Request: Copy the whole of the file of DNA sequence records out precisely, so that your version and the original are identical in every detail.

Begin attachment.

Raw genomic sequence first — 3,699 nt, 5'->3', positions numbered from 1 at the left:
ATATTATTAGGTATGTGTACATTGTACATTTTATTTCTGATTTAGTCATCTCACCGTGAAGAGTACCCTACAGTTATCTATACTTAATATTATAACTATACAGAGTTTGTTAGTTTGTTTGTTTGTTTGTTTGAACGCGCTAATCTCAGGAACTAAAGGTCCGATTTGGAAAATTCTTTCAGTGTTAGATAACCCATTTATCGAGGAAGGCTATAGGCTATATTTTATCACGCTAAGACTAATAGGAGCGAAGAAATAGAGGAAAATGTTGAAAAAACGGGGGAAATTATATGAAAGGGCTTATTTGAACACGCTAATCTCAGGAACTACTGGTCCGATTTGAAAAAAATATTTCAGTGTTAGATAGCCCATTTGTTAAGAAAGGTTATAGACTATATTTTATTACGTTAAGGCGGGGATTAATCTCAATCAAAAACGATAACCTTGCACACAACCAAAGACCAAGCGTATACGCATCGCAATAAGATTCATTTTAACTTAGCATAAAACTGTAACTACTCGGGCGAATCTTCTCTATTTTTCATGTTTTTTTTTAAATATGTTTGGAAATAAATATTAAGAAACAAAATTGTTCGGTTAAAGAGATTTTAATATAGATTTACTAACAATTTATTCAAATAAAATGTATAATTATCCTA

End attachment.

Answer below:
Raw genomic sequence first — 3,699 nt, 5'->3', positions numbered from 1 at the left:
ATATTATTAGGTATGTGTACATTGTACATTTTATTTCTGATTTAGTCATCTCACCGTGAAGAGTACCCTACAGTTATCTATACTTAATATTATAACTATACAGAGTTTGTTAGTTTGTTTGTTTGTTTGTTTGAACGCGCTAATCTCAGGAACTAAAGGTCCGATTTGGAAAATTCTTTCAGTGTTAGATAACCCATTTATCGAGGAAGGCTATAGGCTATATTTTATCACGCTAAGACTAATAGGAGCGAAGAAATAGAGGAAAATGTTGAAAAAACGGGGGAAATTATATGAAAGGGCTTATTTGAACACGCTAATCTCAGGAACTACTGGTCCGATTTGAAAAAAATATTTCAGTGTTAGATAGCCCATTTGTTAAGAAAGGTTATAGACTATATTTTATTACGTTAAGGCGGGGATTAATCTCAATCAAAAACGATAACCTTGCACACAACCAAAGACCAAGCGTATACGCATCGCAATAAGATTCATTTTAACTTAGCATAAAACTGTAACTACTCGGGCGAATCTTCTCTATTTTTCATGTTTTTTTTTAAATATGTTTGGAAATAAATATTAAGAAACAAAATTGTTCGGTTAAAGAGATTTTAATATAGATTTACTAACAATTTATTCAAATAAAATGTATAATTATCCTA